Guest blogger Priya Chattier speaks at DLP's 2016 Annual Conference at La Trobe University in Melbourne on Monday 8 February. Her post here begins a short series on the conference theme: Power, politics and positive deviance.
In October 2015 I met Anna, a softly spoken young woman who lives in Port Moresby, Papua New Guinea (PNG). We talked during the recess break at school and Anna told me about some of the challenges she faces trying to complete year ten, the final year of compulsory education in PNG. These include that she is beaten by her aunt and grandmother, they refuse her the bus money to get to school and that her aunt recently set fire to her text books.
The World’s Women 2015, recently released by the UN, tells us that in 2015 women held 22% of parliamentary seats – almost double the level recorded in 1997 (12%).
Why context matters
Guest post for From Poverty to Power
Art and creative expression have become an activist tool and alternative form of advocacy for young women in Fiji.
Through photography, theatre, dance and song, young women are finding new avenues for public expression. These innovative avenues for making their voices heard have great power in a context where women’s mobility and visibility is often constrained by socio-cultural norms.
Guest post for The Guardian
Women are widely seen as entirely capable of taking on political leadership in Fiji; however, when asked to think about 'leaders', the public imagination automatically sees a man in the role.
Parliaments have always been treated as the poor cousins of democracy assistance efforts. (Guest post for From Poverty to Power)
How do relations between political and administrative leaders affect reform?
Taking stock of recent research evidence that shows how higher education can feed into political stability and civil engagement.
A toxic blend of complex historical identity politics and short-term elite politicking
The educated, internationally connected women who are changing the way 'development' is done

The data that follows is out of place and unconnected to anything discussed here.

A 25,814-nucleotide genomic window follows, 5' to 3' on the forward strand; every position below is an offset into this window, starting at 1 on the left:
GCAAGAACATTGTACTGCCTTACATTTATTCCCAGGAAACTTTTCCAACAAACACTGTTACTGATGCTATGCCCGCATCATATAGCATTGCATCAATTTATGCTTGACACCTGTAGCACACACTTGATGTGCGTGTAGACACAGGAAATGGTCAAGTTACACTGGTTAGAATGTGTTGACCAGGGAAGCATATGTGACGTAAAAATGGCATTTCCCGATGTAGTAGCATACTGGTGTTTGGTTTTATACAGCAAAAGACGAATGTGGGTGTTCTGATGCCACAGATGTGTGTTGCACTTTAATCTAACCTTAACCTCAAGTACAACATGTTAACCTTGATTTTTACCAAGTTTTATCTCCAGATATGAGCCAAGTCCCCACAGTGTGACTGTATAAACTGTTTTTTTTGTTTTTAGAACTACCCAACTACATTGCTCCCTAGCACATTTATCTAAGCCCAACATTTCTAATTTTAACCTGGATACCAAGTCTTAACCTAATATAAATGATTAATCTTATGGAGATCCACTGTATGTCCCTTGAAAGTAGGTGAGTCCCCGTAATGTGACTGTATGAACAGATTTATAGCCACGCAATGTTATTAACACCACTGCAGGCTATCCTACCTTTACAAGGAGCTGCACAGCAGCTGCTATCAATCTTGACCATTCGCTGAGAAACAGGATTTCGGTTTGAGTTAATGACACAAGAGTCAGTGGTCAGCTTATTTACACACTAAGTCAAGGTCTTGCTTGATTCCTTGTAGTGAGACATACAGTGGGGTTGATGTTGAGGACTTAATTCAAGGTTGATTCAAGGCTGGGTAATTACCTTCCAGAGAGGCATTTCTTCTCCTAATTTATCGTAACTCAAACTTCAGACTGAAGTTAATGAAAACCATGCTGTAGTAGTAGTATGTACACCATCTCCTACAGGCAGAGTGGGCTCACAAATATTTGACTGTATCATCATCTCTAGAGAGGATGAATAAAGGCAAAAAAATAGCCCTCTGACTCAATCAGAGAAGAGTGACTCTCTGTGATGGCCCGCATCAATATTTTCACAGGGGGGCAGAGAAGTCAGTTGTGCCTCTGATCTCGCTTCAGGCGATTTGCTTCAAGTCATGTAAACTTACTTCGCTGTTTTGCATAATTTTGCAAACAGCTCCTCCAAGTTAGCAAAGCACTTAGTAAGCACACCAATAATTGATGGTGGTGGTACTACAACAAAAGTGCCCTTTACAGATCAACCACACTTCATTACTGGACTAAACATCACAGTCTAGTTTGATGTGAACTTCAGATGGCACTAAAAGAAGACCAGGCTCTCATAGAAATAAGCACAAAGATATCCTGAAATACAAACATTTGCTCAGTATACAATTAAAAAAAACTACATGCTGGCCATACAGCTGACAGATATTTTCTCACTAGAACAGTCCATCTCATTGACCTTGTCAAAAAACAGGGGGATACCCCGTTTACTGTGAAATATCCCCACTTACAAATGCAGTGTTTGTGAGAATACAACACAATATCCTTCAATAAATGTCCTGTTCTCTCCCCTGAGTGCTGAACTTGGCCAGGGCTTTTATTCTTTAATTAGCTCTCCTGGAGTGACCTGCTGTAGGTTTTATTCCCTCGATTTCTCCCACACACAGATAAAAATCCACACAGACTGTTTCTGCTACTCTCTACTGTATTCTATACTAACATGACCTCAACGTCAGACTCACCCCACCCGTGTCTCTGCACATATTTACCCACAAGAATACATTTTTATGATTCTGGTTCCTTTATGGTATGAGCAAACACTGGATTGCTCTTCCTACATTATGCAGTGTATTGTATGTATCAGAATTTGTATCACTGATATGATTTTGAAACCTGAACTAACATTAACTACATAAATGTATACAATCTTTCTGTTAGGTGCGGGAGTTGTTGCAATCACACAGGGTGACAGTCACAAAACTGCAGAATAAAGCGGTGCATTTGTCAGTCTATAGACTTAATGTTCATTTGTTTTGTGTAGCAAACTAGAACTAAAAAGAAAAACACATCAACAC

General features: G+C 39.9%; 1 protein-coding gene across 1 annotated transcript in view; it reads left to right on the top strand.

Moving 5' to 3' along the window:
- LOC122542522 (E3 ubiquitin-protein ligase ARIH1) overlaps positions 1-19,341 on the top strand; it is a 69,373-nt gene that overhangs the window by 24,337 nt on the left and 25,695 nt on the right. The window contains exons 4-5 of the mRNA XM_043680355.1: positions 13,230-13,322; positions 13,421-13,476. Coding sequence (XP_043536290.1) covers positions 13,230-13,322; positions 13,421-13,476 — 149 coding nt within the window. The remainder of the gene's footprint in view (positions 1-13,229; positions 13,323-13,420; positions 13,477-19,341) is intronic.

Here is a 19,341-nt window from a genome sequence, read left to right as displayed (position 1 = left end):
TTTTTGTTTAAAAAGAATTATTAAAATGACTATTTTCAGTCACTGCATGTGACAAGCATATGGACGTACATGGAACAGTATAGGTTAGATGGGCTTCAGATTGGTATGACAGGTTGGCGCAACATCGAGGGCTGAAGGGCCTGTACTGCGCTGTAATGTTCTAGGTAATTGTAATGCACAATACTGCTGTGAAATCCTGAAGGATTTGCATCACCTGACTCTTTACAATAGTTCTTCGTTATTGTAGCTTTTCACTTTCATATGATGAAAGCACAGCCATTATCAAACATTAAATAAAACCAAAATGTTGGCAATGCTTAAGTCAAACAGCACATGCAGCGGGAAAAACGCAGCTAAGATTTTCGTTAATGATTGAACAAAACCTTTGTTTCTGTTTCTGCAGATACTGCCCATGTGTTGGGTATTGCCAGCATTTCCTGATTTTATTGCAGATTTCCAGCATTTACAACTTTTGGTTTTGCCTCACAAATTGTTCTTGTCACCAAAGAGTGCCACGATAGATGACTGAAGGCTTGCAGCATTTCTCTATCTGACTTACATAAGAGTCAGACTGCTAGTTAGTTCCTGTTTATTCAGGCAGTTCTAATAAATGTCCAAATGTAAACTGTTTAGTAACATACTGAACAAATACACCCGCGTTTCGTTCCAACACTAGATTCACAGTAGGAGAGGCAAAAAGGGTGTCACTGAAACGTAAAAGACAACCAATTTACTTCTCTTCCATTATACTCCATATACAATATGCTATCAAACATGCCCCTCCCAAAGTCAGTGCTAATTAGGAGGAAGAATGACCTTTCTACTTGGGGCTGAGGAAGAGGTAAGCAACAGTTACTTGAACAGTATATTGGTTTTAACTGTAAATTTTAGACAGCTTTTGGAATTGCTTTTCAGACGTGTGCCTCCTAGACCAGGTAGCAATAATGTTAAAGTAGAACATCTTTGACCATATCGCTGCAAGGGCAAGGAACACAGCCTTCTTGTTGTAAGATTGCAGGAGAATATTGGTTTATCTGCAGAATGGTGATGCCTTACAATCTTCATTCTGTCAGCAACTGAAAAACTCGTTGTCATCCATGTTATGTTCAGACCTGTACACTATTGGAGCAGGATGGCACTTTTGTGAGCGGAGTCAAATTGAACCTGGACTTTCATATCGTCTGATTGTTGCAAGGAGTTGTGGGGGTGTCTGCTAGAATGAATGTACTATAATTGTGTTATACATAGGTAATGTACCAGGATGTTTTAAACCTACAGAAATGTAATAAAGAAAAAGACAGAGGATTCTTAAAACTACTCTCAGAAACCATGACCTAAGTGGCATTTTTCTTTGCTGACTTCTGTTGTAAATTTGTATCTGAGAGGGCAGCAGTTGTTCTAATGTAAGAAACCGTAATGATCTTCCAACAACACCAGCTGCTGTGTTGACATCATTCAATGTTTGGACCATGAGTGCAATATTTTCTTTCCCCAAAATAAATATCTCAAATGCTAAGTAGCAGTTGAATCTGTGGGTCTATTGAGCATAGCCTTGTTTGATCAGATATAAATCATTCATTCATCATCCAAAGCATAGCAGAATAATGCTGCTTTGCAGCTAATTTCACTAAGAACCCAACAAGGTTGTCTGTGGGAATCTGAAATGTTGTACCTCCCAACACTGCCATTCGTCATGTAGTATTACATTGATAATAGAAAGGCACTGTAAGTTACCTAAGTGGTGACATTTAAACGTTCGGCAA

Why rethink the international consensus on 'quality basic education for development'?
The Developmental Leadership Program (DLP) is an international research initiative that explores how leadership, power and political processes drive or block successful development.
DLP focuses on the crucial role of home-grown leaderships and coalitions in forging legitimate political settlements and institutions that promote developmental outcomes, such as sustainable growth, political stability and inclusive social development.
Thursday 30th March 2017
Putting the concept of Thinking and Working Politically into practice was at the heart of a workshop on 15-16 March attended by more than 200 delegates from the field of international development. Delegates from the government, civil service and local organisations of the host country, Indonesia, were joined by academics, including DLP researchers, and staff from donor organisations and NGOs.
Monday 27th March 2017
DLP findings on the Democratic Republic of Congo were among the topics discussed with with UK diplomats and civil servants at the FCO's Africa Study Day, held at Sandhurst on 21 March. This year's Foreign and Commonwealth Office event was organised by University of Birmingham's International Development Department, home to DLP.